NEW PORT RICHEY
A man with a deep voice identified himself: Dan Slick from Mechanicsville, Md.
"I just have a few questions,'' he said.
"Does the name Katharina Weisensel mean anything to you?''
Janet Acerra knew the last name but had never heard of Katharina.
"Were you born on July 11, 1961?''
"Yes,'' she answered, "that's my birthday.''
"Do you know if you were adopted?''
"I don't know how to tell you this, but I'm your brother.''
Silence. Acerra gripped her telephone.
"Are you sitting down?'' the man asked.
"There were 10 of us. You're the baby.''
• • •
Time enough for Janet Acerra to earn two college degrees, marry twice, lose two babies at birth and survive cancer. Time enough to travel the country on a motorcycle, raise a stepdaughter and be honored as the 2005 Pinellas County teacher of the year.
But in all that time, she had done nothing to learn about her own beginnings.
Two months after that call, the teacher is on a mission. She has looked into her brother's face and seen her own.
Learning about her birth family hasn't changed who she is or made her love her adoptive family any less. But knowing the facts has answered lingering questions and connected her to a heritage that is rich, fascinating and sometimes just plain weird.
• • •
Which brings us to mother and father.
Jakob Kiesl and his wife, Berta, owned a small restaurant outside Wurzburg in northern Bavaria. But Jakob devoted his romantic attention to a tall, blond woman 22 years younger, Katharina Weisensel. She ran the restaurant; Berta labored in the kitchen. They all lived upstairs, kept separate bedrooms.
It's not clear why Berta would tolerate such an arrangement. In war-torn Germany, her options were likely limited. In any event, she assumed a different identity: grandmother.
On April 25, 1942, Katharina, then 19, gave birth to a son. He died the same day. They named him Friedwald.
The babies started coming like clockwork.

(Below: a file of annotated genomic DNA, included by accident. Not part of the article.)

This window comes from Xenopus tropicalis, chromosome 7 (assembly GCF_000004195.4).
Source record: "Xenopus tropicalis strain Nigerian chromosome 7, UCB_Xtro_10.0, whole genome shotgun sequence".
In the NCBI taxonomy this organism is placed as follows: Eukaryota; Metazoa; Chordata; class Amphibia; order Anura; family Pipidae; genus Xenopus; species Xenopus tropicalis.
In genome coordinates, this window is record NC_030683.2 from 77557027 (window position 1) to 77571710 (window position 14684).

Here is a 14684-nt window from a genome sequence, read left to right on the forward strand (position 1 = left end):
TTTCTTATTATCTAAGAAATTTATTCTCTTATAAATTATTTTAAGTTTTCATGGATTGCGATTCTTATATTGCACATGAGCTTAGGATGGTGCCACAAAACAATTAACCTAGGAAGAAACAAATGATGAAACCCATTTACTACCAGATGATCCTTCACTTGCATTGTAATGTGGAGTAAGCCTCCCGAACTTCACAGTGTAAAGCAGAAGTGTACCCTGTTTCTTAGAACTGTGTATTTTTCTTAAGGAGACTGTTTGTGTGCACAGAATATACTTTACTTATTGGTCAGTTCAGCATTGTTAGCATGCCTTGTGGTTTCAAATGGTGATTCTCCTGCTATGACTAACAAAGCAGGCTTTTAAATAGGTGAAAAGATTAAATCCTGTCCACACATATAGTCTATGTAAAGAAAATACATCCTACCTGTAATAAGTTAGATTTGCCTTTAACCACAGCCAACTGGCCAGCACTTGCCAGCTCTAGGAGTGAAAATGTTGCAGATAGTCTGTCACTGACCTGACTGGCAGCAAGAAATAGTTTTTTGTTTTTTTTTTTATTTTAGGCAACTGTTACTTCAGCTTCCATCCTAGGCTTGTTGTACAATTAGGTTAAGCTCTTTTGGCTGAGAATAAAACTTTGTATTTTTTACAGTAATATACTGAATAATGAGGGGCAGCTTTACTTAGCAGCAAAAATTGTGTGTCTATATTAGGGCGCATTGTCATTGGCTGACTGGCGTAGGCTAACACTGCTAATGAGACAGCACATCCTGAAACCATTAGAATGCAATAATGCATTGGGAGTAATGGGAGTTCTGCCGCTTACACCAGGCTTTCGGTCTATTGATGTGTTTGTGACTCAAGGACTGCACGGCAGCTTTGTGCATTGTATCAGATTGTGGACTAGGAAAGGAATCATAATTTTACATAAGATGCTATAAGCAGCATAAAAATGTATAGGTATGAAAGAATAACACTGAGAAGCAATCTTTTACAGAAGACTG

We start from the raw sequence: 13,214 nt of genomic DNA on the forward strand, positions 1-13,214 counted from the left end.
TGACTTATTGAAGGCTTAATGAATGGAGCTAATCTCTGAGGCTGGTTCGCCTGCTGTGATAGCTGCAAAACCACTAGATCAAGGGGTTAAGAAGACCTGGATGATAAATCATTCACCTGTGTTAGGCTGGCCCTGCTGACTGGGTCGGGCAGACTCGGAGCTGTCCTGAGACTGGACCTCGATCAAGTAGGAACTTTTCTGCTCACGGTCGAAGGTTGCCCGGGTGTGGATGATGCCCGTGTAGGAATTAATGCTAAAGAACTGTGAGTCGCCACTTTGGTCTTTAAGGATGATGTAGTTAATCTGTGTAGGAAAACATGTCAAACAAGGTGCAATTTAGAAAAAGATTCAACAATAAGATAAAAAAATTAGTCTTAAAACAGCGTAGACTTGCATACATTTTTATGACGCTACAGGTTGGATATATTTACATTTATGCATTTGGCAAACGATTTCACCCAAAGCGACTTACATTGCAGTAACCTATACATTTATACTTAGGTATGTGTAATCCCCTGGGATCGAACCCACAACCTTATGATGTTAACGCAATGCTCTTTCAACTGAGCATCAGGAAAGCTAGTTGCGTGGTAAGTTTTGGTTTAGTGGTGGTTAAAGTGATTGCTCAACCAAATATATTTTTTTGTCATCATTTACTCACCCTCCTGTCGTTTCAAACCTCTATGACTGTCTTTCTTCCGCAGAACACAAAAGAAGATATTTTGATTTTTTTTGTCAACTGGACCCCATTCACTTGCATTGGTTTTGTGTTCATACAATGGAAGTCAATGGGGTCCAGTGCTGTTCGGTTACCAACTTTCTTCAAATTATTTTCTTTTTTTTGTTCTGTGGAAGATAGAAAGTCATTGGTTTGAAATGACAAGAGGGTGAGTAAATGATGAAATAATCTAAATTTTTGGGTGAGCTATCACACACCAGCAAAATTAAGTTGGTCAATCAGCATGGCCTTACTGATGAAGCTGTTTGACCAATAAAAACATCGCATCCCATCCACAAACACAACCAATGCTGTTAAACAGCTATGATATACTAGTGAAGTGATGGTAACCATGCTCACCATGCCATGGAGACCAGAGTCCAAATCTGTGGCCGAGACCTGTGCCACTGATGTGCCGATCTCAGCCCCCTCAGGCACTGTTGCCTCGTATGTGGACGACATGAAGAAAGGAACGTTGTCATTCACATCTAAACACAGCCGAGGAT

Gerhard Andreas arrived in November 1943 but lived only four months. Ursula was born in August 1945. Little is known about her. Hannelore came next (September 1946) and lived with her parents.
Then came a change of strategy as Katharina endured the stares and whispers and did her best to conceal her bulging belly. Wolfgang, born in September 1948, was placed for adoption. Gerhard (1952) wound up in foster care. Siegfried (1956), Helmut (1959) and the baby later known as Janet Marie (1961) all were placed for adoption. For some reason, Karlheinz, born in May 1958, remained with his mother.
Many years would pass before curious siblings began piecing together the details. They benefitted from liberal access to records at the Catholic orphanage in Wurzburg and Hannelore's recollections of her childhood.
The obstacles were across the Atlantic.
• • •
Frau Pickle, an orphanage nurse, dressed the baby girl in lederhosen and white knit stockings for the TWA flight from Frankfurt to New York. Margaret and Michael Mickulas waited at Idlewild Airport, eager to meet their daughter.
The Mickulases had just lost a baby at birth and at 44 considered another attempt too risky. They were too old to adopt a baby in the United States, but a relative had been stationed in Wurzburg at the end of the war and knew of the orphanage. Frau Pickle handed off the baby and the Mickulases took her to their home on Maspeth Avenue in Queens.
They named their daughter Janet Marie.
Five years later they moved to Long Island. Michael Mickulas worked as a linotype machinist. Janet excelled in school and loved her brother, Phil, 17 years older.
"As far as I was concerned,'' she said, "this was my family. These were my parents. They gave me such a great life and a wonderful brother.''